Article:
Work begins on huge Buddhist development in Canada
Assembly work on the Wutai Shan Buddhist Gardens replica of the main Dharma Hall of the Tang Dynasty (618-907) has begun and when completed, the project will become the centerpiece of the largest Buddhist complex outside of China.
The Buddhist Association of Canada is building the Wutai Shan Buddhist Gardens in Peterborough, Ontario, Canada, using lumber milled in China. Peterborough is located about 78 miles northeast of Toronto.
The association first initiated the plan in 2003 to replicate the four most sacred Buddhist Mountains in China, Wutai Mountain, Putuo Mountain, Emei Mountain and Jiuhua Mountain. It began with Wutai Mountain with a total investment of $32 million.
It took three years for the association to review construction companies that specialize in ancient replication before selecting the Ningbo Jinluban Carpentry Co of China, which has done similar work in the past.
The project will preserve the all- timberwork Tang Dynasty style and no bricks or nails will be used, according to Guo Yongyao, chairman of the construction company. Timber pillars are secured to pass the weight down to the foundation base. According to architectural observers, this construction method can help a building resist an 8-magnitude earthquake — meaning an earthquake that could destroy an entire community.
Main parts of the project are estimated to consume about 2,800 cubic meters of rosewood, 200 cubic meters of camphorwood and 300 cubic meters of cedar, all painted with 5 tons of natural raw lacquer for corrosion prevention, crack control and moth proofing, according to the association.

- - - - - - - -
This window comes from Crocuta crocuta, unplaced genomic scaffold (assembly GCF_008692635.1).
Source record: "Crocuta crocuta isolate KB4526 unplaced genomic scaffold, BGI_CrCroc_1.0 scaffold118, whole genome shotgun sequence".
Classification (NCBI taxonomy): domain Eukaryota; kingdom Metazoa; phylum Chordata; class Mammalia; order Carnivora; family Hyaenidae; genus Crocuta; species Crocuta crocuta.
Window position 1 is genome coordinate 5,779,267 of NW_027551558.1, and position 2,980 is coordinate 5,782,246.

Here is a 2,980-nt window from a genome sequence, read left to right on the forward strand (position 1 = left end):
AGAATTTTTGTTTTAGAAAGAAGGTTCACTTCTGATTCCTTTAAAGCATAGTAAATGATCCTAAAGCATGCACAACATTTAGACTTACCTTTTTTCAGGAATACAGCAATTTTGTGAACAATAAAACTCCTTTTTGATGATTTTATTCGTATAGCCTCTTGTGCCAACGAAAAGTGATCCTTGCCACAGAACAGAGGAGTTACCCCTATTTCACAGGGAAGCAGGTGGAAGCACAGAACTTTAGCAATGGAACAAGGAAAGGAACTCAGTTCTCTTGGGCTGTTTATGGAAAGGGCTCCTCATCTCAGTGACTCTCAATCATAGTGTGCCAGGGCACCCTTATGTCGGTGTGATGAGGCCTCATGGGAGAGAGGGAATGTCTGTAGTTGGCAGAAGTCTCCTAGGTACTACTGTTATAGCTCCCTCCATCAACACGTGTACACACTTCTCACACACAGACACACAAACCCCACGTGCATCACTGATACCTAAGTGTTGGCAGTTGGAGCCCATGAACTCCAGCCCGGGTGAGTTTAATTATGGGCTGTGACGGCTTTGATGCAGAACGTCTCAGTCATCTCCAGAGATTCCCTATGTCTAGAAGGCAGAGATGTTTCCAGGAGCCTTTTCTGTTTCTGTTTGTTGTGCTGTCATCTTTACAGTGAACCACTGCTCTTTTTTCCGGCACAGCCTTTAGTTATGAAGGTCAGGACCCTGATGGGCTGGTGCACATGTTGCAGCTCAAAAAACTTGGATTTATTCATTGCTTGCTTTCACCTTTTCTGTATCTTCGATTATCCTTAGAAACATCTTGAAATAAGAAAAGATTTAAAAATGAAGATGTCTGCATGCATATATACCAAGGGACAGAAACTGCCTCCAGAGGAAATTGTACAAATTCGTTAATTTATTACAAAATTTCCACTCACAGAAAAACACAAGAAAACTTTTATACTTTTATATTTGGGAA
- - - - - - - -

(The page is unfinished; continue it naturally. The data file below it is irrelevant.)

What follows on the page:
By April, the construction of the wooden pieces for the gardens was finished in the company’s factory in Ningbo, Zhejiang province, after seven years of work and then shipped to Toronto. It will take more than 10 workers and another five years to assemble them, according to Guo.
“Once the work completes, we can appreciate in Canada the architectural accent of unique timber construction which prevailed in the Tang Dynasty a thousand years ago,” said Shi Dayi, president of the Buddhist Association of Canada.
The original temples in Wutai MountaininChinarepresentChina’s best preserved Tang Dynastystyle timber construction.
“We should be proud to show the world how magnificent our culture is. The Canadian temple project is one channel to export our Buddhism culture, architectural culture and carpentry skills,” said Guo, who believes that the beauty of traditional Chinese art should be shared around the world. Contact the writers at yanyiqi@ chinadaily.com.cn and firstname.lastname@example.org